Using Lemma 4, we have where

(30)

Q.E.D.

From definition 2,

(31)

which lead to the following conclusion:

Theorem 2.3

Now we have a guarantee for any prediction interval of a time step , denote the event as event , then the joint probability of can be calculated by using theorem 2.2 when is a stationary process.

2.2 Error of Intrinsically Stationary Process

Definition 6

When the d-ordered differencing of a time series is a stationary process while its -ordered process is still a non-stationary process, we call this process a d-ordered intrinsically stationary process.

A d-ordered differencing is defined as:

(32)
Lemma 3

To a d-ordered intrinsically stationary process, the best linear prediction of based on observation is:

(33)
Proof

From the definition of differencing function, equation 32,

(34)

which means

(35)

using Property 3,

(36)

Introducing Property 1, when , is observed, so:

(37)

When ,

(38)

Q.E.D.

Lemma 4

The error of the -th time step can be represent recursively by .

(39)
Proof

When, , using the definition of differencing (equation 32):

(40)

and Lemma 3, the error is:

(41)

Then for , similarly, using the definition (equation 32):

(42)

and Theorem 3, the error is:

(43)

Q.E.D.

Theorem 2.4

The joint distribution among errors of different time steps is a multivariate normal distribution

(44)

where

(45)

in which is the covariance matrix of given by Theorem 2.2 and

(46)

in which is the coefficient of when calculating .

can be recursively given by: For any (),

(47)

For any (),

(48)
Proof

From Lemma 4

(49)

in which is the coefficient of when calculating .

can be recursively given by: For any (),

(50)

For any (),

(51)

Denoting

Following Definition 4, where

(52)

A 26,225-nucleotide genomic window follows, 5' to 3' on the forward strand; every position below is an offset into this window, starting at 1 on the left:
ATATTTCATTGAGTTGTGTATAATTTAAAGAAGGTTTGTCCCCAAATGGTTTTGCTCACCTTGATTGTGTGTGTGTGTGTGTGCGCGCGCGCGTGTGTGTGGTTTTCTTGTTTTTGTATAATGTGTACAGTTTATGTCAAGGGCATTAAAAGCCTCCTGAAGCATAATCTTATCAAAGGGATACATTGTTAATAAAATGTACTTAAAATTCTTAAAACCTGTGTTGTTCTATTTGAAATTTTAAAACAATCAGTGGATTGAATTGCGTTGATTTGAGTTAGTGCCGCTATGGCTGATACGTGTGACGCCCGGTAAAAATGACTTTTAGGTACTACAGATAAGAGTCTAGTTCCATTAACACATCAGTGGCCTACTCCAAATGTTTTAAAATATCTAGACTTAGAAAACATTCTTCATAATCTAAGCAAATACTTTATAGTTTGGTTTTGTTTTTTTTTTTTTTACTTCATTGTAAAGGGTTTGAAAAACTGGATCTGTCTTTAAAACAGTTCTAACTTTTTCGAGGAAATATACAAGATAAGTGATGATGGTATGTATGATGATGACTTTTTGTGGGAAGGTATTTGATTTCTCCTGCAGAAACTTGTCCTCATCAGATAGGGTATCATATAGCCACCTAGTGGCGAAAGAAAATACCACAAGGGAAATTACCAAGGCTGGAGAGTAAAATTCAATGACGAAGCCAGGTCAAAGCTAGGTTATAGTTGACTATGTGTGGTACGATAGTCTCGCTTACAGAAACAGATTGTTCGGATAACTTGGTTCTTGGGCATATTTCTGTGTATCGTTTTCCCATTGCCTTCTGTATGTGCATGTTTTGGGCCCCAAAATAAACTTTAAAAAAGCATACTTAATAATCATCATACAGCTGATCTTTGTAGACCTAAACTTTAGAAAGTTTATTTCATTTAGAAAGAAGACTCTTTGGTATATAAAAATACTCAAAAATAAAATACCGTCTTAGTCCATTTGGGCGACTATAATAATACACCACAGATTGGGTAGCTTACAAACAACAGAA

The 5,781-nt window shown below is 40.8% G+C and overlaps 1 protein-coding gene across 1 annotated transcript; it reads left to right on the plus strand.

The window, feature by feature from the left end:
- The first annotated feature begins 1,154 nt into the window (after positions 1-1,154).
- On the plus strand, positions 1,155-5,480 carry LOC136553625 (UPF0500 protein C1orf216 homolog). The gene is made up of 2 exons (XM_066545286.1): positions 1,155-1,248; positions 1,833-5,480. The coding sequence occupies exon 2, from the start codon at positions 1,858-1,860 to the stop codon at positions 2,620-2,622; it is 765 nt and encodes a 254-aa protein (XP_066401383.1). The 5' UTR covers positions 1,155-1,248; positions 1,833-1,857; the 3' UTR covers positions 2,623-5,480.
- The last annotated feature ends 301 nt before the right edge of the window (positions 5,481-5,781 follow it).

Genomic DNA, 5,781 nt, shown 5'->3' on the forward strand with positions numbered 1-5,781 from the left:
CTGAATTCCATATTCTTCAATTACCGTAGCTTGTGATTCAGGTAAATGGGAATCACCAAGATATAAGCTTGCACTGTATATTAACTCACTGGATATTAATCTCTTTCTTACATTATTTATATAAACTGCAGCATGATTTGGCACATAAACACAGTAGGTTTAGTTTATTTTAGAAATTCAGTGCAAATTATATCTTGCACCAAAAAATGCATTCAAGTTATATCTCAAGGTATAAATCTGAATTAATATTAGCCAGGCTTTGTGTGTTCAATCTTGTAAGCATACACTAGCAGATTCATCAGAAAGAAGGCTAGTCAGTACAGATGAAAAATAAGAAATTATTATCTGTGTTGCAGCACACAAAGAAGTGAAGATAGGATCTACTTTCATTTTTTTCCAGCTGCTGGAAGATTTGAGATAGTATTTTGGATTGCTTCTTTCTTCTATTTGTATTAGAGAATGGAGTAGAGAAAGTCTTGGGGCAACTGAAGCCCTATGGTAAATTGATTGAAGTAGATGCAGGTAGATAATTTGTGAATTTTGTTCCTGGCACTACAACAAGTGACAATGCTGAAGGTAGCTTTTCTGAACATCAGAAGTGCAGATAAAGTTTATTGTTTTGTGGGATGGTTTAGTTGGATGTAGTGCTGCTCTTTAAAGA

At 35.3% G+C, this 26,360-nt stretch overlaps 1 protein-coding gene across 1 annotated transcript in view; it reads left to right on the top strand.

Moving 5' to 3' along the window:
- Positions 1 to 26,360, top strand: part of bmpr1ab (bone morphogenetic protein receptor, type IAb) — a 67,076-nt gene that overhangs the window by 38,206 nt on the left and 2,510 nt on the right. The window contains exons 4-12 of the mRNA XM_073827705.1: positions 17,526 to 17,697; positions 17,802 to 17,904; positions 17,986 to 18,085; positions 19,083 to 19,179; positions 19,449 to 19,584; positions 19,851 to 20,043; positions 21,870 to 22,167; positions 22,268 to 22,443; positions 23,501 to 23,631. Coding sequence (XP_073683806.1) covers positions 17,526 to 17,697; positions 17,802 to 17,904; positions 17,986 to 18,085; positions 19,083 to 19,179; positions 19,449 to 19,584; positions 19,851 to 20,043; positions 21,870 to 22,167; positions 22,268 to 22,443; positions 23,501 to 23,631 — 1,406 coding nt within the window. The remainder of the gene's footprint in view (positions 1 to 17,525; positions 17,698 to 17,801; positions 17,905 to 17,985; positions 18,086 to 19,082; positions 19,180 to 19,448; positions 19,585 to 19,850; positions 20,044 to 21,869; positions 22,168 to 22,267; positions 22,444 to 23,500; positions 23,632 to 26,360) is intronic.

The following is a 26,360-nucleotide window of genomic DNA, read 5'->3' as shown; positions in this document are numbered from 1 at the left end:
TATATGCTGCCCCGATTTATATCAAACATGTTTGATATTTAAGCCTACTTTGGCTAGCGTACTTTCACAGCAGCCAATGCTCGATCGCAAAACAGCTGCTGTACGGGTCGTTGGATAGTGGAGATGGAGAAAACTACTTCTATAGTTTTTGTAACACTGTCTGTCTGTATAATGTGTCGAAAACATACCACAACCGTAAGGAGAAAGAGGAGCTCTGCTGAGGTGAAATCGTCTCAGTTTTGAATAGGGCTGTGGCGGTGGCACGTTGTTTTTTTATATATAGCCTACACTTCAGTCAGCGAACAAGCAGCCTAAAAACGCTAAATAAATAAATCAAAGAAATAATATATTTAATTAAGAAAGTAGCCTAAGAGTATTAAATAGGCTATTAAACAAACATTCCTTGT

Q.E.D.

Now we have the joint guarantee of any prediction interval of a series of time steps .We can use the conclusion of Theorem 2.4 when dealing with an intrinsically stationary process.

3 Error of Prediction of Multivariate Process

3.1 Error of Stationary Multivariate Process

All of the time series we have discussed are univariate time series, now we want to generalize our conclusion to multivariate cases. Similarly, we will deal with the stationary case firstly.

Definition 7

The best linear prediction of is[2]:

(53)

in which is a time series with m variate, is a vector and are matrices.

The optimized choice of are

(54)
Definition 8

Denoting , where is the white noise of time step i.

(55)

where

(56)
Lemma 5

Defining a multivariate MA process

(57)

where is a matrix.

Denoting , then

(58)

where is a transform matrix from to .

(59)
Proof

From the definition of multivariate ARMA(p,q) process,

(60)

Q.E.D.

Lemma 6

The best linear predictor of is a linear combination of .

(61)

where

(62)

is a transform matrix from to .

And

(63)

is the coefficient matrix of when calculating , the best linear predictor of , where a multivariate stationary MA(q) process with zero mean.

will be given by equation 54.

Theorem 3.1

The joint distribution among errors of different time steps of is a multivariate distribution